Preferred forms of the trocar assembly, as well as other embodiments, objects, features and advantages of this invention, will be apparent from the following detailed description of illustrative embodiments thereof, which is to be read in connection with the accompanying drawings.

BRIEF DESCRIPTION OF THE DRAWINGS

FIG. 1 is an isometric view of the trocar assembly of the present invention, in combination with a cannula assembly shown in phantom lines.

FIG. 2 is a sectional view of one preferred embodiment of the trocar assembly shown in FIG. 1.

FIG. 3 is an enlarged, detailed view of a portion of the trocar assembly.

FIG. 4 is a sectional view of the front portion of an alternate embodiment of the trocar assembly shown in FIG. 1 wherein the piercing tip is rotatably attached to the obturator.

DETAILED DESCRIPTION OF THE PREFERRED EMBODIMENTS

Referring initially to FIGS. 1 and 2 of the drawings, it will be seen that a trocar assembly 2 constructed in accordance with the present invention includes a hand grip portion 4, and an obturator 6 mounted on the hand grip portion 4.

The obturator 6 is basically an elongated shaft having a front end and an opposite rear end. The obturator 6 is provided with a sharpened tip 8 mounted on its front end, which tip is used for piercing the body cavity. The rear end of the obturator is mounted on the hand grip 4. The obturator 6 is preferably formed from stainless steel or glass reinforced plastic, or other material of suitable strength. The cutting tip 8 is also preferably formed from stainless steel or other material suitable for taking and holding a keen edge.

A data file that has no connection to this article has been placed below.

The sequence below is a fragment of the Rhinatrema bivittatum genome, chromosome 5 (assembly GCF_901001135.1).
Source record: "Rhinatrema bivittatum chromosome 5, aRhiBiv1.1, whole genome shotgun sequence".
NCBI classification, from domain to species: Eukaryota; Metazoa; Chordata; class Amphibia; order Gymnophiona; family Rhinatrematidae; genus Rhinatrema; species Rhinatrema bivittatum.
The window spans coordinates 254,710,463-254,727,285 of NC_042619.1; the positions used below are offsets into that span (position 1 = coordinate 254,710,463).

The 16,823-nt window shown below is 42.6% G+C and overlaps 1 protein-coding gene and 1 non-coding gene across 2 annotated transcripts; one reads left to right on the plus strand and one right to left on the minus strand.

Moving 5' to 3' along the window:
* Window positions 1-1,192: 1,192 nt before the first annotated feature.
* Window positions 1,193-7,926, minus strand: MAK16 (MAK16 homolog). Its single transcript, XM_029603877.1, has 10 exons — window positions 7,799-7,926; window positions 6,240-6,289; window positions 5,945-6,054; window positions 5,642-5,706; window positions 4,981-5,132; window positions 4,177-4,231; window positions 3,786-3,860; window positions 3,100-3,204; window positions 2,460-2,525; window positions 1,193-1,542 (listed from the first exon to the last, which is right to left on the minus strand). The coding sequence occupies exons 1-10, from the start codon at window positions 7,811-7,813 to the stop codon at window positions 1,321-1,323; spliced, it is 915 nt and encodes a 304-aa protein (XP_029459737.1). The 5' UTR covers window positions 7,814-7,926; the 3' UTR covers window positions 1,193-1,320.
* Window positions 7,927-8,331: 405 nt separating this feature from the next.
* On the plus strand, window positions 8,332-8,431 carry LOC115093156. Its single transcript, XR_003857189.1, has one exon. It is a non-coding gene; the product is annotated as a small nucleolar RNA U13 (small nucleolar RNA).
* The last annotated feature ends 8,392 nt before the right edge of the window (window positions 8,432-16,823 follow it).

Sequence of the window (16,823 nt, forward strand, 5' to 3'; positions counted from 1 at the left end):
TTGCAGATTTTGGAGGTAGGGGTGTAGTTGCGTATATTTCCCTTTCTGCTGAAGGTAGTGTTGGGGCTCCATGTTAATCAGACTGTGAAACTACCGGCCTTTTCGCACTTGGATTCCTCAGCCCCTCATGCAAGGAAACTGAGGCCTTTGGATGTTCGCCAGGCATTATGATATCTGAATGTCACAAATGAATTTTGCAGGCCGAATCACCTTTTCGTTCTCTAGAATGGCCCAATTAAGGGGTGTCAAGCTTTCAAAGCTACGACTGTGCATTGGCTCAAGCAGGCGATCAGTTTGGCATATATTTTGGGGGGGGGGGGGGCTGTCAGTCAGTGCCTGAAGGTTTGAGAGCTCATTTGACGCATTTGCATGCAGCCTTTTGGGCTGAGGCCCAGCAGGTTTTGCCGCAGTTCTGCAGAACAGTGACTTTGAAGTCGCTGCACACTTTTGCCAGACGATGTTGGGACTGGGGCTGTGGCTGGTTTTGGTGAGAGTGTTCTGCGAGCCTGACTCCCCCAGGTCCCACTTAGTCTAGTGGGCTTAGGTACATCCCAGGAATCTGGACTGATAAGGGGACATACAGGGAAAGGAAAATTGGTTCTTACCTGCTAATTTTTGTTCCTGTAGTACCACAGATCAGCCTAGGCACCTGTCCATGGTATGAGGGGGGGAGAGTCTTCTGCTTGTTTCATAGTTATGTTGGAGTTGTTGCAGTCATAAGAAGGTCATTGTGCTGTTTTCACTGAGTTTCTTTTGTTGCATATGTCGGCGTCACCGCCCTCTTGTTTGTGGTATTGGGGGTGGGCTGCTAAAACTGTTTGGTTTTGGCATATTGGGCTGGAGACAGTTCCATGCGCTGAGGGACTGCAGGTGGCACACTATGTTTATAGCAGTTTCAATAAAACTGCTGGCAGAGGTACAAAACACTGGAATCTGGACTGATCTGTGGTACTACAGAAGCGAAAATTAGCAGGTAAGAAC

The hand grip 4 is basically formed from two mating halves which, when joined together, define a bore or cavity 10 for receiving the rear end of the obturator 6. The hand grip portion 4 is preferably formed from a plastic material, although other materials may be suitable for use.

The trocar assembly 2 is adapted to be received by a mating cannula assembly 12, such as shown in phantom lines in FIG. 1. The cannula assembly 12 includes a cannula 14 having opposite open ends through which the obturator 6 with its piercing tip 8 passes. A more detailed description of the cannula assembly and its operation is provided in U.S. Pat. No. 4,654,030 (Moll et el.), which is incorporated by reference herein.

As shown in FIGS. 2 and 3 of the drawings, the obturator 6 is rotatably mounted at its rear end on the hand grip portion 4 of the trocar assembly. The mechanism for mounting the obturator 6 on the hand grip 4 basically includes a retaining head 16, which retaining head is formed or mounted on the rear end of the obturator 6 and disposed co-axially to the obturator, and a socket 18 which is formed in the hand grip 4 and which receives the retaining head 16.

The retaining head 16, in its preferred form, includes a cylindrical shank 20 secured to the rear end of the obturator 6, and an enlarged end portion 22 mounted on the end of the shank 20. The end portion 22 has a greater diameter than that of the shank 20.

The end portion 22 of the retaining head is preferably formed with a frusto-conical shape and with a cross-section which widens in a direction outwardly from the rear end of the obturator 6, although the end portion 22 may be formed with other enlarged shapes to rotatably secure the obturator 6 to the hand grip 4. In the preferred form of the retaining head described above, the side wall 24 of the frusto-conically shaped end portion 22 preferably flares outwardly from the axis 26 of the obturator at an angle A of about 45.

The socket 18 of the hand grip portion 4 is shaped to conform to the shape of the retaining head 16 and to allow the retaining head to rotate within the socket. It is thus preferably formed with a widened portion 28, which receives the end portion 22 of the retaining head, and a narrowed portion 30 of lesser diameter, which receives the shank 20 of the retaining head. When the obturator 6 is mounted on the hand grip 4 of the trocar assembly, the retaining head 16 is held captive in the socket 18.